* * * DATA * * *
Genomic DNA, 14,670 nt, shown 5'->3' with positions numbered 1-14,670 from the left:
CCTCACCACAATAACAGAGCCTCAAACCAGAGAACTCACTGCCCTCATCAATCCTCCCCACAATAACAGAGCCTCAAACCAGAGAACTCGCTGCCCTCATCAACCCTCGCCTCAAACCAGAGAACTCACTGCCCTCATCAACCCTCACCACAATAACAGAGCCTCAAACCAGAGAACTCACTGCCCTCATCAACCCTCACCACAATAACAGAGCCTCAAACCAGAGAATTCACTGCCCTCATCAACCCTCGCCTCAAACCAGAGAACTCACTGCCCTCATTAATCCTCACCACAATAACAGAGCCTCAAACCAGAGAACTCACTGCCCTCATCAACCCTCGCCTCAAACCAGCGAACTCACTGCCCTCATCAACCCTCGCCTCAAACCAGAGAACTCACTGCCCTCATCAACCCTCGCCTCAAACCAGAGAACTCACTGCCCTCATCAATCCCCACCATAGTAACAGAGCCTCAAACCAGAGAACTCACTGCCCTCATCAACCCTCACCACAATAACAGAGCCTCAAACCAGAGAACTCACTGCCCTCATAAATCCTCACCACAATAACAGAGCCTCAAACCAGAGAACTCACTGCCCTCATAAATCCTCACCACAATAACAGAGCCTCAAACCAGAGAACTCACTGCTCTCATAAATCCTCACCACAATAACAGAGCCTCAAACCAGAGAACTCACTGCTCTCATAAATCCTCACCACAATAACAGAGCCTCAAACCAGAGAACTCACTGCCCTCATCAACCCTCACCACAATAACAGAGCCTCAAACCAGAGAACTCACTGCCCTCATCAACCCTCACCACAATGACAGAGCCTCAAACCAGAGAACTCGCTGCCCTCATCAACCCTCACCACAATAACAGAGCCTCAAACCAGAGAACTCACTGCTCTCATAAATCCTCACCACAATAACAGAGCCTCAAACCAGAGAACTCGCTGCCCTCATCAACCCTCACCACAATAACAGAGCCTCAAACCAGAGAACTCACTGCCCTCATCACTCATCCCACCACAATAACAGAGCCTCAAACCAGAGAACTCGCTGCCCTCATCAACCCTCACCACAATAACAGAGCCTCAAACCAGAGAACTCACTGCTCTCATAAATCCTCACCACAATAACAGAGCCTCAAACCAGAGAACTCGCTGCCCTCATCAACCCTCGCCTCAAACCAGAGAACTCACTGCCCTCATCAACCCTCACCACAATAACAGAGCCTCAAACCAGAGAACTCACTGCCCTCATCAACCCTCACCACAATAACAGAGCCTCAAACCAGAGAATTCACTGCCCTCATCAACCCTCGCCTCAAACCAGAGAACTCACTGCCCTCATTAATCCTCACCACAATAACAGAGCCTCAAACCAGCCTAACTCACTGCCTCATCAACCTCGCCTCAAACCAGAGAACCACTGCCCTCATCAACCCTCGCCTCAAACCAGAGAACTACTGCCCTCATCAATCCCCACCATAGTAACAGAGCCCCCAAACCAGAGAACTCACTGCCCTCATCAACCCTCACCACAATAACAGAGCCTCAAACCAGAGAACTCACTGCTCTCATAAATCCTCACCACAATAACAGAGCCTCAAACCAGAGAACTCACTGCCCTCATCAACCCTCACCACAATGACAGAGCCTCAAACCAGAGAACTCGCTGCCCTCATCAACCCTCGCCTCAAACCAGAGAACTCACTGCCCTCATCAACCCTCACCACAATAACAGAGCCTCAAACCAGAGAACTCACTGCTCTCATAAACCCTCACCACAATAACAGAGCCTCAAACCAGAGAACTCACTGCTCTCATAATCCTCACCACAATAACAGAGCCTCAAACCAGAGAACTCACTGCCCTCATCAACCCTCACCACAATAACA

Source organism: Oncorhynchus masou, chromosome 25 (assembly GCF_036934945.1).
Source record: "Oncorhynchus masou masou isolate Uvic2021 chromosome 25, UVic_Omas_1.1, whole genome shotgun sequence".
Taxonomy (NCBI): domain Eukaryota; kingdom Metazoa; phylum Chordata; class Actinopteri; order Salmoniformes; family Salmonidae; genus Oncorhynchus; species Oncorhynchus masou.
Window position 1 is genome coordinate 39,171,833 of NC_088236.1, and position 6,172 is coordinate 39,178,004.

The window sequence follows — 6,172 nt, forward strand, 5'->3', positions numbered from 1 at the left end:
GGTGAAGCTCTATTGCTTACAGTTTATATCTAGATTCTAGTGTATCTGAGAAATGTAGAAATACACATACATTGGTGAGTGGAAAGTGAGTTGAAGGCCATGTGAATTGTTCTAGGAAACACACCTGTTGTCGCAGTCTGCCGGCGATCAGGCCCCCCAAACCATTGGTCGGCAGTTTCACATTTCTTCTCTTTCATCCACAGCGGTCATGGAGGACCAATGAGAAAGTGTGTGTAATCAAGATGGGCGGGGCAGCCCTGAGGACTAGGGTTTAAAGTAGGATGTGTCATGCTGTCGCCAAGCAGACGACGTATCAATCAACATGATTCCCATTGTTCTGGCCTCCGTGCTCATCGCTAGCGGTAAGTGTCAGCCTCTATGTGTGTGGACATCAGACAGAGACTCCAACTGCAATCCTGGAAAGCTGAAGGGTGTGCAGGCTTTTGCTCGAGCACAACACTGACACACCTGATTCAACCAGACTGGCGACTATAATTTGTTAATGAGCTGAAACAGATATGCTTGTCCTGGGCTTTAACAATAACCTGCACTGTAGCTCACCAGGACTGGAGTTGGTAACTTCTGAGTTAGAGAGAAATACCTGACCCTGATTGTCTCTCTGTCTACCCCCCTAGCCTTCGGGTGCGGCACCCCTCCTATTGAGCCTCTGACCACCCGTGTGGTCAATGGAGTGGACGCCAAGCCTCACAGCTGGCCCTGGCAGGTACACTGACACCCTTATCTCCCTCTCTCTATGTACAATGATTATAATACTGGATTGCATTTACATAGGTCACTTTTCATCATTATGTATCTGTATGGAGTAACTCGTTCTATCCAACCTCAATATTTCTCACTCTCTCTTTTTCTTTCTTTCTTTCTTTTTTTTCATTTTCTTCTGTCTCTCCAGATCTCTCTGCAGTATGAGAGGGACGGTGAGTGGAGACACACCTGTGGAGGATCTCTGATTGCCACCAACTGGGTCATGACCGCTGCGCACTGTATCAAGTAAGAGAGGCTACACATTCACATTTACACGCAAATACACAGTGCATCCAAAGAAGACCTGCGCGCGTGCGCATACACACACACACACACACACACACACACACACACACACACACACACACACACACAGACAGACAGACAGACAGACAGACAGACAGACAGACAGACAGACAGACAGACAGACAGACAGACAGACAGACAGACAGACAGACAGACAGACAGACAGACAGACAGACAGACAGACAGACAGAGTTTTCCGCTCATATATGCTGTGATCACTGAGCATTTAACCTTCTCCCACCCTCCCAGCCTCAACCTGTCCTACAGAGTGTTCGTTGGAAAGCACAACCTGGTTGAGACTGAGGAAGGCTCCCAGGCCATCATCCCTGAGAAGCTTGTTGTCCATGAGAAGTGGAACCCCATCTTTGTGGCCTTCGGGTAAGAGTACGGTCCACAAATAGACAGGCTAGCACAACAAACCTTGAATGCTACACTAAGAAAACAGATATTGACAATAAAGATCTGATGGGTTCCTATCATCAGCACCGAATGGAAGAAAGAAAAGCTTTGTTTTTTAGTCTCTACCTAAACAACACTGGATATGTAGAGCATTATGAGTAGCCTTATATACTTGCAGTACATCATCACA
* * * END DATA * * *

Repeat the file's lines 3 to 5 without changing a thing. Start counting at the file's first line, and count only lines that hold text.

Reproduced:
Source organism: Oncorhynchus masou, chromosome 25 (assembly GCF_036934945.1).
Source record: "Oncorhynchus masou masou isolate Uvic2021 chromosome 25, UVic_Omas_1.1, whole genome shotgun sequence".
Taxonomy (NCBI): domain Eukaryota; kingdom Metazoa; phylum Chordata; class Actinopteri; order Salmoniformes; family Salmonidae; genus Oncorhynchus; species Oncorhynchus masou.